• Sunday, July 21, 2024
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Hypertension: Nigerians spend N54,750 on drug therapy


To say that hypertension has become common place in Nigeria is not far from the truth. Popularly known as a silent killer, hypertension is the number one risk factor for Cardiovascular Diseases (CVDs) in sub-Saharan Africa. With this disease condition emerging as a major threat to human existence, notable Nigerians lose their lives within the twinkle of an eye due to heart attack.

While this disease condition has assumed an epidemic dimension, there is an enormous financial burden associated with the disease as treatment of hypertension requires an investment over many years to ensure disease-free years among those affected.

BusinessDay investigations show that patients with this condition are placed on a minimum of one to three drug therapies, depending on the severity of the disease condition. With the cost of most anti-hypertensive drugs ranging from N24 to N150 per therapy, a minimum of N54,750 ($342.2) is spent annually on a single drug therapy, aside indirect costs, in a country where millions live on less than a dollar a day.

In an interview with Emmanuel Ekunno, managing director, Neimeth International Pharmaceuticals, said that hypertension is a public health concern as youths in their early 30s are prone to hypertension, a situation which not only reduces life expectancy but threatens the nation’s economic life since the productive part of the population is at risk.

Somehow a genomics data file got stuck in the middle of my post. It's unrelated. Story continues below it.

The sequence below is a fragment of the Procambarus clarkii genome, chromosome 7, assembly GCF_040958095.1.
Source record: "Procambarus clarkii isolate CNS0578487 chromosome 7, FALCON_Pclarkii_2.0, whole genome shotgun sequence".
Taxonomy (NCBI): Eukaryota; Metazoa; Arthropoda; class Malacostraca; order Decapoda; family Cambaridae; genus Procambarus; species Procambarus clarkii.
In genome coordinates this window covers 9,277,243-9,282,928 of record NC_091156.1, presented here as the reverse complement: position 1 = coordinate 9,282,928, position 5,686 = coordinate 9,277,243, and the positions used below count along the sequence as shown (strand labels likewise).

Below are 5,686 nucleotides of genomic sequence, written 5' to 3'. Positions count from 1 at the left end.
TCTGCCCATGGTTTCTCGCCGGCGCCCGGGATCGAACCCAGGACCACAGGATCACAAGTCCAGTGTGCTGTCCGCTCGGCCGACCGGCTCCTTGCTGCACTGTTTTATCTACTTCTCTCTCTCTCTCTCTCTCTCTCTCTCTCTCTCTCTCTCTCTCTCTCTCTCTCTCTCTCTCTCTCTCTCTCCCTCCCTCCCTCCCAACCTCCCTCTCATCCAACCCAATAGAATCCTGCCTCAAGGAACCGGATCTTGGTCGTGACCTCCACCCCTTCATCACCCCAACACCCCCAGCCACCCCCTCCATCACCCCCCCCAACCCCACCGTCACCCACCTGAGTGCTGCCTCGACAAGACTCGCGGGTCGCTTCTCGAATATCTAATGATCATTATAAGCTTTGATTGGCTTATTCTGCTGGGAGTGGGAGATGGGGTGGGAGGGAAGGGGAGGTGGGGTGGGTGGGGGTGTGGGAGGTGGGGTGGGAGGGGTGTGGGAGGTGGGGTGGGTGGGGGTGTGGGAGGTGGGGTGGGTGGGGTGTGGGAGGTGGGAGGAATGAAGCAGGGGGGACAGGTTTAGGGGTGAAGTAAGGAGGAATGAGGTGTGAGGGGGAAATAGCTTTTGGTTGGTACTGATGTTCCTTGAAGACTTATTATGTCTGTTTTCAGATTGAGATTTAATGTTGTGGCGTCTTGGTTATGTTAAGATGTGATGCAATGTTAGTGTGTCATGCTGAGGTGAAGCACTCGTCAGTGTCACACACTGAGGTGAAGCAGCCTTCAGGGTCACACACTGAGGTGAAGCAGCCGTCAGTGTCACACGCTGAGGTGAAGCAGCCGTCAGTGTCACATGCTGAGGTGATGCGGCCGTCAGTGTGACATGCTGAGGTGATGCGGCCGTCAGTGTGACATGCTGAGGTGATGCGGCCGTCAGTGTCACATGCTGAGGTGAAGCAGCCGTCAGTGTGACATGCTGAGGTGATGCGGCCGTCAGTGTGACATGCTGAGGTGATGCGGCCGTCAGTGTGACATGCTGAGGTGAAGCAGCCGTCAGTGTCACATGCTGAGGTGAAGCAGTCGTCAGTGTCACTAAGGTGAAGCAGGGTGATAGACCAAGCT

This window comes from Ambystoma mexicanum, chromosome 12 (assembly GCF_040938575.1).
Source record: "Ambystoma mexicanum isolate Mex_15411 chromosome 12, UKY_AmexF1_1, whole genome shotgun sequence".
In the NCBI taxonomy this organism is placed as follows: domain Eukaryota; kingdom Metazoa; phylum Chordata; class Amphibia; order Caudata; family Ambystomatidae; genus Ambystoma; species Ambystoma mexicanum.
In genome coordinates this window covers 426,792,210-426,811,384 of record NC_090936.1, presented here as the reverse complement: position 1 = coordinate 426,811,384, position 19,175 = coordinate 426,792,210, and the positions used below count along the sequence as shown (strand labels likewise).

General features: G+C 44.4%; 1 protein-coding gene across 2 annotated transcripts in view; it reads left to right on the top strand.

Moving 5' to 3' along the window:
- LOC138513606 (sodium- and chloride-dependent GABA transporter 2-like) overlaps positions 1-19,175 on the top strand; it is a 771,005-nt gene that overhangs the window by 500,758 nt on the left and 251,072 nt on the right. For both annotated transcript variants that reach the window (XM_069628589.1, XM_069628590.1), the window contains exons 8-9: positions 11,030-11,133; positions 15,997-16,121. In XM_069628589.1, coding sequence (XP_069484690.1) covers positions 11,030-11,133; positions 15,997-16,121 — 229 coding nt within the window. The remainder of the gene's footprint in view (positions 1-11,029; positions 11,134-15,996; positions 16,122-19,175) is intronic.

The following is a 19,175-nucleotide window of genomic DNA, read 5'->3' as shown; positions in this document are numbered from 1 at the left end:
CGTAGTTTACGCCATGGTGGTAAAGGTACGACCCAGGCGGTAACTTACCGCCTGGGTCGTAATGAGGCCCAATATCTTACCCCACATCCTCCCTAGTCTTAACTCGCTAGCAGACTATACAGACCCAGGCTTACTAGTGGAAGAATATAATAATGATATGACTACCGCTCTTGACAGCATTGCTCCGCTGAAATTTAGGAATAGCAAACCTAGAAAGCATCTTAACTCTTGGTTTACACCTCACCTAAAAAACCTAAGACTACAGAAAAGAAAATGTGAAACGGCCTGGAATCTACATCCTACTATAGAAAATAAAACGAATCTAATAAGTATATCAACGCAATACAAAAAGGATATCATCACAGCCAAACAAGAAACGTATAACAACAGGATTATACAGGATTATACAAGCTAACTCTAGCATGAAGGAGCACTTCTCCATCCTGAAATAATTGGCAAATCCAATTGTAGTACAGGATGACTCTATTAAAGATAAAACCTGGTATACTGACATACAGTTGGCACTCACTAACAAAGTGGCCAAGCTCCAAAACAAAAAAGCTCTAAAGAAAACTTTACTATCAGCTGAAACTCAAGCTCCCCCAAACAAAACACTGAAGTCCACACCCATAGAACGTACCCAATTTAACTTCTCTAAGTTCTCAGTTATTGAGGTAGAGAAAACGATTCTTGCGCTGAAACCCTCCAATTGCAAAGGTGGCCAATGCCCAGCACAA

Though the demographics of lives lost is not readily apparent, Ekunno stated that the epidemic is fuelled by a combination of risk factors such as tobacco use, increased stress, unhealthy diet, lack of physical activity and harmful alcohol use even as cases of hypertension are expected to rise as population ages.

“Apart from the low level of awareness of hypertension, to reduce the consequences, there is the need to make the drugs available. That is why we are championing for its availability and the slash in the price. Most anti-hypertensive drugs sell within the range of N24 to N150 per therapy.

“As a company, we have decided to slash the price of Neimeth anti-hypertensive drugs by 50%. We also call on other pharmaceutical firms to follow suit as this would lead in drastic reduction of anti-hypertensive drugs as is the case with the sale of telecommunication lines in the country,” Ekunno said.

Kingsley Akinroye, executive director, Nigerian Heart Foundation, stated that the nation’s health system offers diagnosis and treatment only to those who pay for it. Akinroye noted that even when people do go for medical check-ups, diagnosis of such chronic conditions can be unreliable at primary health levels.

“Hypertension actually caused a lot of deaths among Nigerians from it complications in terms of management. Making correct diagnosis to hypertension is essential to treatment. Majority of Nigerians are not aware of their hypertension status. Only very few of them that initiate anti -hypertension continue with their drugs. Among those who continue, their control is inadequate,” Akinroye added.

The World Health Organisation (WHO) state hypertension is the leading cause of CVD worldwide, contributing about 50 percent of all CVD with the prevalence of hypertension in Nigeria put at between 20-25 percent of the population.

With the continued prevalence of hypertension, adopting five out of the nine UN targets will drastically reduce deaths caused by hypertension and its related complications in Nigeria and Africa at large. Medical experts have tasked Nigerians to observe regular medical check-ups even as they charge government to develop standards of care, policies and cost effective case management for CVDs.